Anyway, it's been a great year for the F.A.C. membership drive. Think of it, you feather sprouters, there are more than one hundred thousand of you - all over the world! But Clint hain't satisfied yet. It's the million mark - or bust!
So before we get into the real news, your N. A. wishes to remind you Flying Aces readers that joining the Club is the easiest thing in the world to do, and it's never too late - young or old. So c'mon, all you Cadets, Pilots, Aces, Escadrillions, let's bind together and strive to increase the membership to the Flying Aces Club on to its next one hundred thousand!
C.O. Ross Smyth is still on the job up there in Toronto, Can., and recently sent us the thirty-third report of his Squadron's activities. His letter reads:
"Our guest speaker at the first meeting for the Fall season was Mr. James Davidson, inspector and engineer for the Fleet Aircraft Company at Fort Erie, Ont, He drove over a hundred miles to address the members of our unit. At the end of the session the Club presented Mr. Davidson with a little gift in appreciation for his interest in our work.
Among those present at the meeting were Bob Grossman, Ronald Bell, Malcolm Inglis, Milton Patterson, Murray Sommers, Bud Wyatt, Bill MacLaren, Ben Bramble, Niel Gillespie, Gord Batley and Ross Smyth. Guest Speakers were Mr. Frank Walker, Business Manager of "Commercial Aviation," and Miss Helen Harrison, one of the foremost flying instructresses in the Empire.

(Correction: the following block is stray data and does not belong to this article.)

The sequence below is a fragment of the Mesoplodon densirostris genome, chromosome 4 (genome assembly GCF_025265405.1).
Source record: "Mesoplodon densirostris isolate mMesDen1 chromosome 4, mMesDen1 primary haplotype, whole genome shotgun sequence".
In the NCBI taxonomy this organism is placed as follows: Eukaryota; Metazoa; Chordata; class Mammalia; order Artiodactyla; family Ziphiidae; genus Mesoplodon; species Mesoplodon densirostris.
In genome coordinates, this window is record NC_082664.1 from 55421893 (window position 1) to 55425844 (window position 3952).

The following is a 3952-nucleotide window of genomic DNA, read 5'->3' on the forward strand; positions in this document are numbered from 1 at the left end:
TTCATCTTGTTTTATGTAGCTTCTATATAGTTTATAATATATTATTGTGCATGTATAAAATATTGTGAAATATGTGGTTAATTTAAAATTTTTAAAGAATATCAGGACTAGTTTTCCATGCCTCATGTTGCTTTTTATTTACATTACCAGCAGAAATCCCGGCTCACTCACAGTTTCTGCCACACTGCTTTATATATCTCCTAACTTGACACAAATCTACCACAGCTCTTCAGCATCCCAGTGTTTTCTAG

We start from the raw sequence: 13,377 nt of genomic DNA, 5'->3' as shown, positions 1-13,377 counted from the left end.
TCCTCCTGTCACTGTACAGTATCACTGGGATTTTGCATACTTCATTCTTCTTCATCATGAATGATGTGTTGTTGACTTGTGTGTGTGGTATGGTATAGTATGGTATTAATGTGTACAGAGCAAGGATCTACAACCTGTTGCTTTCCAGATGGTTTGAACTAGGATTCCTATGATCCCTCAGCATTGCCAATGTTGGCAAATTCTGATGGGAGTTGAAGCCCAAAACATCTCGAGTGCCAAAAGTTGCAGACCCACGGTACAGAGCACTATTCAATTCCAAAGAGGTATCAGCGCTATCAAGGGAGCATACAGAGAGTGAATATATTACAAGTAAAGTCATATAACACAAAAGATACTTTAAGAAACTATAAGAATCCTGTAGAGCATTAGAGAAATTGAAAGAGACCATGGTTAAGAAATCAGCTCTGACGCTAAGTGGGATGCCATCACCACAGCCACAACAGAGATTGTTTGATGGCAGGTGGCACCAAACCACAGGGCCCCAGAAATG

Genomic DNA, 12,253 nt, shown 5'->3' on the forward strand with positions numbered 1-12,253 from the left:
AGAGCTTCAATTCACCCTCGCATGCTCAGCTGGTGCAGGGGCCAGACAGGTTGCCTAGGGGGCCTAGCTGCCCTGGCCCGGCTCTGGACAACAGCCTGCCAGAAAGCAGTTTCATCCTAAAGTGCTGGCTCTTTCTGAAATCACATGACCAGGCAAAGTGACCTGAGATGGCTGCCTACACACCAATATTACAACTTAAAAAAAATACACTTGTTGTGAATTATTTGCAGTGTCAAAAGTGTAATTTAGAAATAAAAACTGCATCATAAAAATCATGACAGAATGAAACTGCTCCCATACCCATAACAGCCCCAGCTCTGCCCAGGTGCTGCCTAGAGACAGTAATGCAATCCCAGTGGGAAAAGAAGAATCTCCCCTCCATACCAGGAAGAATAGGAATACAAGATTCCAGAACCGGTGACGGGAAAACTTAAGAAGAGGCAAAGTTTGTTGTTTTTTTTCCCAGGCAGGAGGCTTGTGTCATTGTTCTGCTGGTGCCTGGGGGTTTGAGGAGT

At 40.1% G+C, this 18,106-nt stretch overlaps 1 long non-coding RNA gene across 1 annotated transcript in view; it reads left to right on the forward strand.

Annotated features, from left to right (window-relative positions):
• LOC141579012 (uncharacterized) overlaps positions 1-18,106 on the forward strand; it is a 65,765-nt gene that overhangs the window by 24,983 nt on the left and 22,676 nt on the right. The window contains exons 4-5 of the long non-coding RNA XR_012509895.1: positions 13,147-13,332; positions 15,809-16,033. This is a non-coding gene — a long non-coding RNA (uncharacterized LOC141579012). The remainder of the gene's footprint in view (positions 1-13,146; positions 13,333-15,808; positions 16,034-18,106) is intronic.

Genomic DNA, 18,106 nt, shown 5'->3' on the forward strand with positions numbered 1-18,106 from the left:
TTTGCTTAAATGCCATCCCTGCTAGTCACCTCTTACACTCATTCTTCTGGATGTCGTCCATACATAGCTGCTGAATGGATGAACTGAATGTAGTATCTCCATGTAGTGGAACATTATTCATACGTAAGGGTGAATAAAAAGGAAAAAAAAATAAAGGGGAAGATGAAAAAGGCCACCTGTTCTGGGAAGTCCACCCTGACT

"The reason for not reporting this meeting earlier is that Sec.-Treas. Malcolm Inglis is employed by the DeHavilland plant here in Toronto and has been on night shifts. Norman Dawber is now serving with the Royal Canadian Air Force in Trenton, Canada's largest military aviation center.
"Former member Bob Currey, who moved to Niagara Falls, Ont., has obtained his private pilot's license. Ben Bramble, who has not missed a single meeting since the inauguration of the Squadron in January, 1938, was presented with a silk scarf as a token of recognition for his splendid record."